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One more issue on RPC vs REST -- security.
I'm not sure this is a differentiator, but consider this section of
"And one of the simplest, strongest, and safest models is to enforce a rigid separation
of data and code. The commingling of data and code is responsible for a great many
"Implementation of Microsoft [sic] SOAP, a protocol running over HTTP precisely so it
could bypass firewalls, should be withdrawn. According to the Microsoft documentation:
"Since SOAP relies on HTTP as the transport mechanism, and most firewalls allow HTTP to
pass through, you'll have no problem invoking SOAP endpoints from either side of a
firewall." It is exactly this feature-above-security mindset that needs to go. It may be
that SOAP offers sufficient security mechanisms, proper separation of code and data.
However, Microsoft promotes it for its security avoidance. "
One could surely argue that REST *does* rigidly separate code from data, and I can't see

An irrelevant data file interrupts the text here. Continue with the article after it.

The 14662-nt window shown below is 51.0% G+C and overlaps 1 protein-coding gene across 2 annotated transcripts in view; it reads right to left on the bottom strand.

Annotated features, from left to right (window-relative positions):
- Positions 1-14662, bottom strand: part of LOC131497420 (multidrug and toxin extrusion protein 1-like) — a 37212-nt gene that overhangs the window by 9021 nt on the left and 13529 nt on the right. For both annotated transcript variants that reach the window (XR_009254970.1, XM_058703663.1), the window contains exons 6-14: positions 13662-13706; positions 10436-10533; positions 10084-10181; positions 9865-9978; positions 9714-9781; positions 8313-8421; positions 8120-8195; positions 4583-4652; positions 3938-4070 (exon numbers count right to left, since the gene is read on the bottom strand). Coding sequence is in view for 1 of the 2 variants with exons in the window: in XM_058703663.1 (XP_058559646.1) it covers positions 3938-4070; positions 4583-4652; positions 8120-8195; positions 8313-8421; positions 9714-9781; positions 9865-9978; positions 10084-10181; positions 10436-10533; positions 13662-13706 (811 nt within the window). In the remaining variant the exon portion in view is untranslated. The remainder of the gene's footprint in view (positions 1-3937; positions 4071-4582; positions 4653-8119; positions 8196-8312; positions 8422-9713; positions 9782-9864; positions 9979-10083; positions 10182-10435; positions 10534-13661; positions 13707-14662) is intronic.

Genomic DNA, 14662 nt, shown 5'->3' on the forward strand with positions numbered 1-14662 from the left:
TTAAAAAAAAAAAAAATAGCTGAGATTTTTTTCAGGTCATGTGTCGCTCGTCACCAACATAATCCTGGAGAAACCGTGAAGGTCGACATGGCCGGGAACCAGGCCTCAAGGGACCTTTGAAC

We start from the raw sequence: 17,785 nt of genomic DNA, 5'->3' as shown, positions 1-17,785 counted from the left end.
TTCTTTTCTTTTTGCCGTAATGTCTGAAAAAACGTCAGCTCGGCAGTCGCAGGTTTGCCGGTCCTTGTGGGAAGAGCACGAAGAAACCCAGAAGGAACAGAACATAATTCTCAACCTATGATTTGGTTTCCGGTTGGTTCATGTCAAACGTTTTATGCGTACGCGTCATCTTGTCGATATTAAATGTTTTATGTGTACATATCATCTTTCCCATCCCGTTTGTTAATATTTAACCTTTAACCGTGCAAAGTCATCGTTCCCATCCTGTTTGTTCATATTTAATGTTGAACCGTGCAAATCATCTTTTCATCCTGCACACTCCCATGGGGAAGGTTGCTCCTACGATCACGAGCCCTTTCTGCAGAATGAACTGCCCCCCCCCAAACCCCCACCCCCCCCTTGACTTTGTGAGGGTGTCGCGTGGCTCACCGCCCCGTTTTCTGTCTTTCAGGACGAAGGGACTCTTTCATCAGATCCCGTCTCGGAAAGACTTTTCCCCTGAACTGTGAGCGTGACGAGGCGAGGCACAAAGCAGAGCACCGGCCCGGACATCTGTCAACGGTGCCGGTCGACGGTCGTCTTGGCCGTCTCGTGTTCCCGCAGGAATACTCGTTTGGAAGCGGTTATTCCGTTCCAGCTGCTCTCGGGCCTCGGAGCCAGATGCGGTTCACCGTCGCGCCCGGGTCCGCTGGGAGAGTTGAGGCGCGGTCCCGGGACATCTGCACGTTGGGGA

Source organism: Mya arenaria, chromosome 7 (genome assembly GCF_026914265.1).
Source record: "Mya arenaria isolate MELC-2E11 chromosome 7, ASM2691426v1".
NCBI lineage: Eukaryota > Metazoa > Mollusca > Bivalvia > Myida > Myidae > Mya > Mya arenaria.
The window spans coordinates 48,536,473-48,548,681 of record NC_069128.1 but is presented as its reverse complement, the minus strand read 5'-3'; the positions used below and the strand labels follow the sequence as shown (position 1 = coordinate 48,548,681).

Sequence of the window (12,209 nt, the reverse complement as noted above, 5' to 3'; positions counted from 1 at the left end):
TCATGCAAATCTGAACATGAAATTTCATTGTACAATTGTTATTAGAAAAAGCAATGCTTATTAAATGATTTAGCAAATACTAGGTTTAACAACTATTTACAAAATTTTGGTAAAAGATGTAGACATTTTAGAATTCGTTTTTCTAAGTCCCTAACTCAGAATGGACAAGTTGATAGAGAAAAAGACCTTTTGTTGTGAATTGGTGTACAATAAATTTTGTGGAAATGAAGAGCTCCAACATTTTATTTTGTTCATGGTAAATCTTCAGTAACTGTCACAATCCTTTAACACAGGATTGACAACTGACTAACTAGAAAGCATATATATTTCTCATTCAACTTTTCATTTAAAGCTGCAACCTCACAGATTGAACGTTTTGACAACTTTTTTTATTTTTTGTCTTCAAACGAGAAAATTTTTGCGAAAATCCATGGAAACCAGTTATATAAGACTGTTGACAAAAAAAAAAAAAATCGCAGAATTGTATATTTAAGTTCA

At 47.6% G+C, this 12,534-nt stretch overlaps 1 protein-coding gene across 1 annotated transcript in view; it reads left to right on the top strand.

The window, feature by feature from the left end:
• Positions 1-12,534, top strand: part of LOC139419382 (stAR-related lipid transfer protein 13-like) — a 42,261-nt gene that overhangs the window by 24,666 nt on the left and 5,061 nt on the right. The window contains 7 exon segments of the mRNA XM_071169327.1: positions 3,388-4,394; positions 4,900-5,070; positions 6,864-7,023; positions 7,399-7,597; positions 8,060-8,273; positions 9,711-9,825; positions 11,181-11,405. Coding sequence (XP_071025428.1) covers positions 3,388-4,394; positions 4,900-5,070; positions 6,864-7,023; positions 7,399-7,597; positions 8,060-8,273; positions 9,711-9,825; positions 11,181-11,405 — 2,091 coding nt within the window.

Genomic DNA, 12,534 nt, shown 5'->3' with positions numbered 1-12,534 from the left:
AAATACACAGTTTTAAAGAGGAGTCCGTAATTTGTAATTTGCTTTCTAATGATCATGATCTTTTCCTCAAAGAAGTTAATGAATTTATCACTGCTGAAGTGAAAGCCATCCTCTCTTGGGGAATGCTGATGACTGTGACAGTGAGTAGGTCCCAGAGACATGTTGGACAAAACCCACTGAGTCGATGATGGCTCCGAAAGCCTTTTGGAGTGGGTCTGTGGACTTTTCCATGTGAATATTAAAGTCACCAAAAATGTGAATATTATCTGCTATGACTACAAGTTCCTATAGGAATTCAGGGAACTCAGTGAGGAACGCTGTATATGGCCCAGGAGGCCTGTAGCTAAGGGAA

offhand how a Melissa-esque worm could spread via a REST web service. What about SOAP-
RPC, though? I'm inclined to think that the article is unfair (and the prescription
draconian), because a SOAP RPC call could only invoke a procedure that had been
installed on the target machine it's impossible to secure a system against idiocy. On
the other hand, I can imagine people getting carried away and making all sorts of OS-
level stuff accessible via SOAP-RPC without thinking too hard about it, and that could
lead to SOAP-y worms.
So, what's the current thinking about SOAP-RPC as a security risk in *plausible*
scenarios where business services are exposed via SOAP? And is it generally accepted
that a REST-ful worm couldn't happen, or is this wishful thinking on my part? I guess
if you give me PUT access I could send you a virus that did all sorts of harm, but I'd
still have to sucker you into running it ... with RPC, a mechanism exists for the remote
user to execute code directly.